Margaret E. DiVito
It is hard for him to remember the string
of women. None of them mother. None of them
childhood. Not names, just different colors of lipstick,
lasting only until the mouths were worn
back to their natural shades. Their unmentionables
they left behind from the shove out the door.
His memories are shaped by streams of light
sneaking through windows, between blind slats,
glinting off dust particles, and he tries to imagine
his father, now cremated, a good man.
He wants to remember his father and fishing trips
but not the deeply etched smile spreading
across his features as he tore away the egg sacs.
Thousands of pink micro-beads spotted his sandy boots.
The smear of slime and stink ate through newspapers.
Without the handle’s whack to the head,
his blade would sink into the belly first.
Loss is a permanent acquaintance. He doesn’t need
the empty pages in his phone book to remind him.
He thinks of the women before they fled.
His mother, trapped in the shed, scraping up dirt,
believed she could tunnel her way out.
Nights he still sees her eyes, blackened and wild through the swelling,
her hair, more grey than blond, fallen from its frayed green ribbon,
and the layers of dried soil caking each knuckle crease
as her fingertips broke through earth. She scratched at the surface,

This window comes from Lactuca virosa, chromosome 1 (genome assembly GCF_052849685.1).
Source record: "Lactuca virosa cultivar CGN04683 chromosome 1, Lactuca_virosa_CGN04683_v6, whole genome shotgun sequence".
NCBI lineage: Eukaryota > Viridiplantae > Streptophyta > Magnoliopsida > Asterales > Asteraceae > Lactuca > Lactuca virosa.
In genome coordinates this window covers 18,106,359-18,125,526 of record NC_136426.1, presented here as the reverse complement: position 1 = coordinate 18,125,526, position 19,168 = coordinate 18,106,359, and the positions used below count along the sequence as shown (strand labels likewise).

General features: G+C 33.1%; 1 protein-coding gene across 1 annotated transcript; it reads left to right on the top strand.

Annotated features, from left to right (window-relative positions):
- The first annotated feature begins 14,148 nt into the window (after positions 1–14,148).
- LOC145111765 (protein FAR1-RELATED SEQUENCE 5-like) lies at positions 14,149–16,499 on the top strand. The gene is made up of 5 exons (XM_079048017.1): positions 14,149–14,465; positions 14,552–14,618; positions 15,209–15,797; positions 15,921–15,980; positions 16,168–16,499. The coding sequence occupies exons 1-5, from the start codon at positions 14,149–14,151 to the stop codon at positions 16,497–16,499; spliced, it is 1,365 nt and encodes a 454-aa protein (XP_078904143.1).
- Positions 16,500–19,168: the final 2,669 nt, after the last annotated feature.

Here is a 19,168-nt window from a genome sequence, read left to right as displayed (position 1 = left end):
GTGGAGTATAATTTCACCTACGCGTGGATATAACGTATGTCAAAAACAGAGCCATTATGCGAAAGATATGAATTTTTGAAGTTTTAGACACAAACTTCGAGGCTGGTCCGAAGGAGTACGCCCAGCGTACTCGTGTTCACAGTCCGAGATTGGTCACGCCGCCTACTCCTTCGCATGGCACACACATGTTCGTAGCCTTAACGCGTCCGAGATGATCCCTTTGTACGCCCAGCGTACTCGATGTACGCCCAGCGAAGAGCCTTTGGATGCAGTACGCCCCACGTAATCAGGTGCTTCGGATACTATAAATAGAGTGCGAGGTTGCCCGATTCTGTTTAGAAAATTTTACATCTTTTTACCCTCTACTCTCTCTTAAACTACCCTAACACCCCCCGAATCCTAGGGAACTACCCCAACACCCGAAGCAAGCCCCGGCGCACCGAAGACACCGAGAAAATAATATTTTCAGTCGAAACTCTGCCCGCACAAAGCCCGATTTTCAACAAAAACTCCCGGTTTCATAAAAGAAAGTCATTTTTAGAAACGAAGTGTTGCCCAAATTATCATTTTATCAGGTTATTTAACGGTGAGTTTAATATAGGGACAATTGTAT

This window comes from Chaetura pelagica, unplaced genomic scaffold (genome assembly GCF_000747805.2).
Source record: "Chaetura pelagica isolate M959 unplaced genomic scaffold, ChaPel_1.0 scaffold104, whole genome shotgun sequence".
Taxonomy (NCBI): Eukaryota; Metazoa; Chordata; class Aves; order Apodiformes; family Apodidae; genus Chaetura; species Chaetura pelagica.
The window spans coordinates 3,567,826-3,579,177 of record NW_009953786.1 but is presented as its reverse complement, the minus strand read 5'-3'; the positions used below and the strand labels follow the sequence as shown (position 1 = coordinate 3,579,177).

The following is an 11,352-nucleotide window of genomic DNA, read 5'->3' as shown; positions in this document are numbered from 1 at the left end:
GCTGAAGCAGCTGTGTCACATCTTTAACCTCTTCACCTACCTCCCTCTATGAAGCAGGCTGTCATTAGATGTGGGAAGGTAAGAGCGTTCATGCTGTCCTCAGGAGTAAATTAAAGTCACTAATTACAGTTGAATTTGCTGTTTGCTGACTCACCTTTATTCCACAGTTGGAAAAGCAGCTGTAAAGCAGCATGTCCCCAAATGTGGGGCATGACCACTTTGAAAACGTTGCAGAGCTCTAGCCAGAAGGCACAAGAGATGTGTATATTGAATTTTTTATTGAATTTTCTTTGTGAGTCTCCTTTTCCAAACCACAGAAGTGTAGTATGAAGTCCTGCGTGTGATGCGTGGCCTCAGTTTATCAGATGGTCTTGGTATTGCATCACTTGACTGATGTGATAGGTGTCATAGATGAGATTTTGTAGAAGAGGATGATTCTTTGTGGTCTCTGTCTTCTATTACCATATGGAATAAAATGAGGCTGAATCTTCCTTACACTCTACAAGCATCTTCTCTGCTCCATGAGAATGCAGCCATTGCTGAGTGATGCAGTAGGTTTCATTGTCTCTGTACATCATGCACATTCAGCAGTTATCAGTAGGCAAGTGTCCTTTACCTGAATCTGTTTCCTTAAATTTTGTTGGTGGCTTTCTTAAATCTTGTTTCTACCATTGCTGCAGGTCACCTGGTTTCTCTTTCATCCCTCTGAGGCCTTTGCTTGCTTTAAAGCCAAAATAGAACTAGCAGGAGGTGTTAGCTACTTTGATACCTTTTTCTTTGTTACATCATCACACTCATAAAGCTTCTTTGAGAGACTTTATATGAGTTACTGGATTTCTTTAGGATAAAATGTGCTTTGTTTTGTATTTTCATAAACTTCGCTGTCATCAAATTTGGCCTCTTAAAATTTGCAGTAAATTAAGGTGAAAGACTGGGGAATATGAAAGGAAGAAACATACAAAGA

her wide gaze frozen to shovels and shattered bits of clay.
His sister, shrinking, given over to nights of endless walking
to steady her legs. The quick quiver of kneecaps as they slip
in and out under tight, dark denim lets her drop easily
beneath the weight of strange men. She has lost herself in need,
must feel her body straight with all its pieces in painless place.
No more running, just a steady stagnation,
her eyes emptied of wildness and everything but Christmas
beatings and beer-can decorations and a cold, hard floor.
Each night he sits for hours, the ball in his stomach not fire
but hunger for where they are and who they should have been by now.
Sifting through the stories, he tries to reshape the middle, the end.
He writes them into fairytales; the crumpled sheets of paper
push them further from truth, further from him. He sees them
through the haze of bottles, under different streams of light, artificial
and constant, their possibilities limited only by the rising sun.
© 2007 University of North Carolina Greensboro